The Man who went to the Upper and Lower Worlds

narrated by Philip Longtail (Sįcserecka), Buffalo Clan
translation from the interlinear text of Rev. James Owen Dorsey

reproduced with the kind permission of the
National Anthropological Archives, Smithsonian Institution

Philip Longtail

Hocąk-English Interlinear Text

"{60} Once there was a lot tent, such as the Hocągara made. In it dwelt a man who was making arrows every day. He made so many arrows that in the course of time he had to pile them all around inside the lodge. Once in a while he used to take food. But at one time he ate nothing for three moons. Subsequently he said that he would eat. So he took his arrows and went out. In a very little while he brought back a black bear. He boiled the meat and prepared to eat it. Just as he had taken his seat and was about to begin eating the bear meat, some person came and blew sharply and suddenly at him. The man arose and went out of the lodge, looking around in order to discover the other person. But he saw no one. He reentered the lodge, and sat down again to eat, but again was he blown at! So he took the soup and poured it on the ground outside the lodge. Then he went out himself, but he could not find any one.

By this time he {61} became very angry. Whereupon he went first to the upper world in search of the offender. Every time that he met any one there, he always questioned him, saying, "was it you who blew at me through your teeth?" For a whole year he remained in the upper world. But he never learned anything (about the person who had blown at him). At length he returned to this earth, and then went underground in search of the offender. There he stayed a year, without finding him. So he returned to the surface of this world, and then started to go all around this world. At one time, as he was going along, he suddenly met some people. He addressed them, but they said nothing. The man became angry. He seized his bow and shot at one of them, saying, "Why do you not reply when I speak to you?" After this he started home.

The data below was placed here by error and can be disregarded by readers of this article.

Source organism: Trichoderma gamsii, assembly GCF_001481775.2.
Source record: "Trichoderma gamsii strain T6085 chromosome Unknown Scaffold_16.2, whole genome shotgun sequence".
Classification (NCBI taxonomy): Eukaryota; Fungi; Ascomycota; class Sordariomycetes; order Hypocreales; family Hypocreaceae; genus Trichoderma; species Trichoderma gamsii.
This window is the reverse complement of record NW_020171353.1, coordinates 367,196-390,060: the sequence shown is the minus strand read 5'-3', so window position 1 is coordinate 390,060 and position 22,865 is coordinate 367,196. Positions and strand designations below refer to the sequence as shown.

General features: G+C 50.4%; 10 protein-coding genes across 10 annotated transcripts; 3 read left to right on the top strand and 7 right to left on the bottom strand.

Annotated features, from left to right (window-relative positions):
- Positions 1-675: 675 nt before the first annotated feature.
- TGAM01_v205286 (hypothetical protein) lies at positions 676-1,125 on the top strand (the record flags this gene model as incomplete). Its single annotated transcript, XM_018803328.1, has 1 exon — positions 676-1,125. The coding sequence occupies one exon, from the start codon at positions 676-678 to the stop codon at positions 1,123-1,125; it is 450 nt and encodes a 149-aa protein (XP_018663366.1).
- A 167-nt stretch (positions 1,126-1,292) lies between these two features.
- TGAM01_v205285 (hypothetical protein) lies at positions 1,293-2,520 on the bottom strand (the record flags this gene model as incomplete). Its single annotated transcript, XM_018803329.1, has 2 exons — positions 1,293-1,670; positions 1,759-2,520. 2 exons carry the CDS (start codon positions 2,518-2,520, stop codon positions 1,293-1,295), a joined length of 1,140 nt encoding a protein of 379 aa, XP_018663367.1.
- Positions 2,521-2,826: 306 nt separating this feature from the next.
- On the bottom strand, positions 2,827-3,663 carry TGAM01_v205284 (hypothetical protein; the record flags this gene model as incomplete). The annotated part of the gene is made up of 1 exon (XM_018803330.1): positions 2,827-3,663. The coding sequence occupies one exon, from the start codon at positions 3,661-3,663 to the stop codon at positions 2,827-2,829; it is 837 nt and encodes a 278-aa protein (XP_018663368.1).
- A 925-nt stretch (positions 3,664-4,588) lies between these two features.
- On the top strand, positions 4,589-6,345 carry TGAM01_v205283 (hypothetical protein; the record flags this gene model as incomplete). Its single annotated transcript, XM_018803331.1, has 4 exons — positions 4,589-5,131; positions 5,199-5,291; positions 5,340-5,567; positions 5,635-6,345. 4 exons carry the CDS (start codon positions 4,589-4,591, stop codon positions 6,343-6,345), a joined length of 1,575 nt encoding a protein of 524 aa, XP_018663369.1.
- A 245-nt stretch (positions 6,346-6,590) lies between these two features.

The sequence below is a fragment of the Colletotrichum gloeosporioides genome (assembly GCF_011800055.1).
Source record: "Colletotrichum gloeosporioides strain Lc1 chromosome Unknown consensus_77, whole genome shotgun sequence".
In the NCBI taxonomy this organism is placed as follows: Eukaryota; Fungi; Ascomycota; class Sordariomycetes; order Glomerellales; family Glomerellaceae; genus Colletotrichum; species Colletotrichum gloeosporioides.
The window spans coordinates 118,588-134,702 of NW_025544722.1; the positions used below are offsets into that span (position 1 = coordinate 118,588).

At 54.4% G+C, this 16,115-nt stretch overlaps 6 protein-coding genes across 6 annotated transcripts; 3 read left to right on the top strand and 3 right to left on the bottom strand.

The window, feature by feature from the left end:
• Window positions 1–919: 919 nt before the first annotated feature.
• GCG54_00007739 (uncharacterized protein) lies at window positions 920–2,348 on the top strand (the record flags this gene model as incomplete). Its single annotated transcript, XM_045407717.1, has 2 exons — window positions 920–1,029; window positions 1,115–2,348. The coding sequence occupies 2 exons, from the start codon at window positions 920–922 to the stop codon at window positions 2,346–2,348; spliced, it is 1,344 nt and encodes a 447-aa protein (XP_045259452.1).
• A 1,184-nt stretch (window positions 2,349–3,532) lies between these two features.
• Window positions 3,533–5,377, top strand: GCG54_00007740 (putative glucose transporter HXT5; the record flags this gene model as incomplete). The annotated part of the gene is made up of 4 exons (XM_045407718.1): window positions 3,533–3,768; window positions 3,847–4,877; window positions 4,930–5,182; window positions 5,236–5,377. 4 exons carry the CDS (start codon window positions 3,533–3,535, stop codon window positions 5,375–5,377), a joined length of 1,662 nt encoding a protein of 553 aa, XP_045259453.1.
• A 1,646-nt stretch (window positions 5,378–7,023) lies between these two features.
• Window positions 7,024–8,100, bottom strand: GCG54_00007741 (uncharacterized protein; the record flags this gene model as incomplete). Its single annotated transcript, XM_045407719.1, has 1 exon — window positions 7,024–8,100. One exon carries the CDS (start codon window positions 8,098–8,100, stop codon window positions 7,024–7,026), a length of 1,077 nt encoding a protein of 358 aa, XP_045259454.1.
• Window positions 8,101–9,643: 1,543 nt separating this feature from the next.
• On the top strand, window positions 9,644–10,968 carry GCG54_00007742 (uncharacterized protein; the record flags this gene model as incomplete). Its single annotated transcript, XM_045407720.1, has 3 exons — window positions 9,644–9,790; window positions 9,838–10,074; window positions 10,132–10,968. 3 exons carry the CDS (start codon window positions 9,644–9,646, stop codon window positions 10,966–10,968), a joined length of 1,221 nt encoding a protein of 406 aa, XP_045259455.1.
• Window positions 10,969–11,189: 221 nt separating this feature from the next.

In the morning, he said that he would eat. Then a man came suddenly and entered the lodge, saying, "O younger brother! I have come because we two ought to flee from fear of a danger which threatens." And the other one (the man who lived there) said, "Let us be brave men." The larger one replied, "Tomorrow they will come suddenly to fight us." The younger one said, "I will fight tomorrow." The next day, he fought them all day, killing many. The enemy said that they would come to fight on the following day. The elder brother spoke to the younger, trying to induce him to go somewhere. And the younger said, that he would accompany him.

So in the morning they ran away. They went to a hill, where they found a lodge. They raised the door-flap slowly, and then they entered. The two said to {62} the inmates that they had fled through fear. An old man who sat there said that he should accompany them. So the three started off. They traveled till they reached a lake. When they stood on the shore they saw an island in the distance. Then the old man said, "We will go yonder." They got into a canoe and went across the lake till they arrived at the island. There they remained awhile. At length the old man said that he had enough of that mode of life. He had come from the underground world, being the Ruler of the Fishes. He would start home. In a very little while he changed into a fish and off he went. Thus did he abandon his two sons. This is the end."1